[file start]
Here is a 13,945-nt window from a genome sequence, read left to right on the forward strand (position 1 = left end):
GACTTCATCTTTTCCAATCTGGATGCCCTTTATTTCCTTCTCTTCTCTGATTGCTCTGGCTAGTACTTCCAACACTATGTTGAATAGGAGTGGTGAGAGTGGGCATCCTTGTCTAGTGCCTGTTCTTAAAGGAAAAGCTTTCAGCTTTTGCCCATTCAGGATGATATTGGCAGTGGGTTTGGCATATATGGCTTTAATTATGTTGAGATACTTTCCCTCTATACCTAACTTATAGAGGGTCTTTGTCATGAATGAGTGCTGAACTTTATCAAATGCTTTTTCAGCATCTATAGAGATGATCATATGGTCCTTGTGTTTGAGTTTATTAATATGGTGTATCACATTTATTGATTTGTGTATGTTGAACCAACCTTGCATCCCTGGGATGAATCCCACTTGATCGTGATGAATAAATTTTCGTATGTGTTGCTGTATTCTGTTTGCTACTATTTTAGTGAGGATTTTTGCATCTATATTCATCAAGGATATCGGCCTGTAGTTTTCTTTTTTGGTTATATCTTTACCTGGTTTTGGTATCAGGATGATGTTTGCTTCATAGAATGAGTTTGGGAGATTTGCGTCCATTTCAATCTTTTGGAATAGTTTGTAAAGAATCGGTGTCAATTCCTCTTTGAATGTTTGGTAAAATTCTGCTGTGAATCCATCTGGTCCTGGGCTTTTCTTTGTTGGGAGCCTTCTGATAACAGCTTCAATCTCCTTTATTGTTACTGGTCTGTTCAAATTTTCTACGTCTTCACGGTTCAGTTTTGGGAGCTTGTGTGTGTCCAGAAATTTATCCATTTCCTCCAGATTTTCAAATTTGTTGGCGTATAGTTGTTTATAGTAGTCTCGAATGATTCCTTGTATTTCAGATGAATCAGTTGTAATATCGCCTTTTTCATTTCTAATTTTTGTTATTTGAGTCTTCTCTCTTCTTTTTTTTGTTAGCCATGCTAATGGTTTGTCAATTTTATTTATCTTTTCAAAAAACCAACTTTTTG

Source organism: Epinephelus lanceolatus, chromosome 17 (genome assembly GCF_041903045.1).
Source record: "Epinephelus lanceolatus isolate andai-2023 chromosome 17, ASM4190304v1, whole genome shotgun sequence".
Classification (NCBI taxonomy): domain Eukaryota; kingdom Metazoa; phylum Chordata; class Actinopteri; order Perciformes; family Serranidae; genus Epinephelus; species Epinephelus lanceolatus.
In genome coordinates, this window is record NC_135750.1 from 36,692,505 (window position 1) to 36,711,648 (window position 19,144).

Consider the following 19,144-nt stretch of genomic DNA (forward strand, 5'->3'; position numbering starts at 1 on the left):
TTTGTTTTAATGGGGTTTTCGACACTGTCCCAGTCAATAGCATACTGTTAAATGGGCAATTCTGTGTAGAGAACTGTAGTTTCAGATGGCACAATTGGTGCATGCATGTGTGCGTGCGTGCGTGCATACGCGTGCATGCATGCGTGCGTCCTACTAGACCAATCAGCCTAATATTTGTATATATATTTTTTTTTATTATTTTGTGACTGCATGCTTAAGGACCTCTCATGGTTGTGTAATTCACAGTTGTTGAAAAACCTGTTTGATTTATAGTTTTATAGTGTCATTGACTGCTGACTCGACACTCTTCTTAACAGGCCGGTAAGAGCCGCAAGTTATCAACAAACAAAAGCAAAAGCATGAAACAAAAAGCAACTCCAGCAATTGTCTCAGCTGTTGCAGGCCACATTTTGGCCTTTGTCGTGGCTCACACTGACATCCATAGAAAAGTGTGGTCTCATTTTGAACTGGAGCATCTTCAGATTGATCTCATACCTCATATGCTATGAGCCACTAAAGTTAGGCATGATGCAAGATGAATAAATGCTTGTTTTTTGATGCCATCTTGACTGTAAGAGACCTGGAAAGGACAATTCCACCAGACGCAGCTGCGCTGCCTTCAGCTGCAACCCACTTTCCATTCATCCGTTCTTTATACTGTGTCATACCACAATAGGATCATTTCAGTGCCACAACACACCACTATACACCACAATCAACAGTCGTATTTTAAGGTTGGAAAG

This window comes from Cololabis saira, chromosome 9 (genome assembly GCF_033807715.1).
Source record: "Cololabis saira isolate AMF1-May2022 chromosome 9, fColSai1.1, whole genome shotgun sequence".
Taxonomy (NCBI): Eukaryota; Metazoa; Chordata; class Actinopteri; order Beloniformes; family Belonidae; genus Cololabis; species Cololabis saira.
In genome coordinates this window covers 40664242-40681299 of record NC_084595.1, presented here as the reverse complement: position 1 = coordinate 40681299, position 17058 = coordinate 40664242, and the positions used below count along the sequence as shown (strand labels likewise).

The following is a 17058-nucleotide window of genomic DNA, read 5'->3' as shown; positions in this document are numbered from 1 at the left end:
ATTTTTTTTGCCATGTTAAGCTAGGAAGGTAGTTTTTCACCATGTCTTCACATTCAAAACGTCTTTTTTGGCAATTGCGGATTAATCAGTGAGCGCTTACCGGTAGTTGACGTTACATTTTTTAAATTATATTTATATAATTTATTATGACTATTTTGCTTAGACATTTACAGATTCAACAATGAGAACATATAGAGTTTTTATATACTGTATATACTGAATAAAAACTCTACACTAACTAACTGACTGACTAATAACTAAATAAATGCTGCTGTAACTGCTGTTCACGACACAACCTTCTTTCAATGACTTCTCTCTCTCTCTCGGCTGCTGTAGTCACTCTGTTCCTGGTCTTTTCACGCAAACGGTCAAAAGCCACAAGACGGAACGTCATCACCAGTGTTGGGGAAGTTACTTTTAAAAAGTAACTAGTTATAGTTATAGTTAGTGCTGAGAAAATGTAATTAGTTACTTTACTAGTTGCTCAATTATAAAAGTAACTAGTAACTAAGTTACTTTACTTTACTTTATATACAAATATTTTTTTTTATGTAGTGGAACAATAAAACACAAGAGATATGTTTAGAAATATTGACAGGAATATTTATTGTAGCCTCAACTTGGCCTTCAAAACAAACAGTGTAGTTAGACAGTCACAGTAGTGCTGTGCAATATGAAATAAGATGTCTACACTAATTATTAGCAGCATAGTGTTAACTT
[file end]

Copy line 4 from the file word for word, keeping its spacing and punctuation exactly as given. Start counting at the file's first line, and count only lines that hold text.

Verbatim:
Source record: "Epinephelus lanceolatus isolate andai-2023 chromosome 17, ASM4190304v1, whole genome shotgun sequence".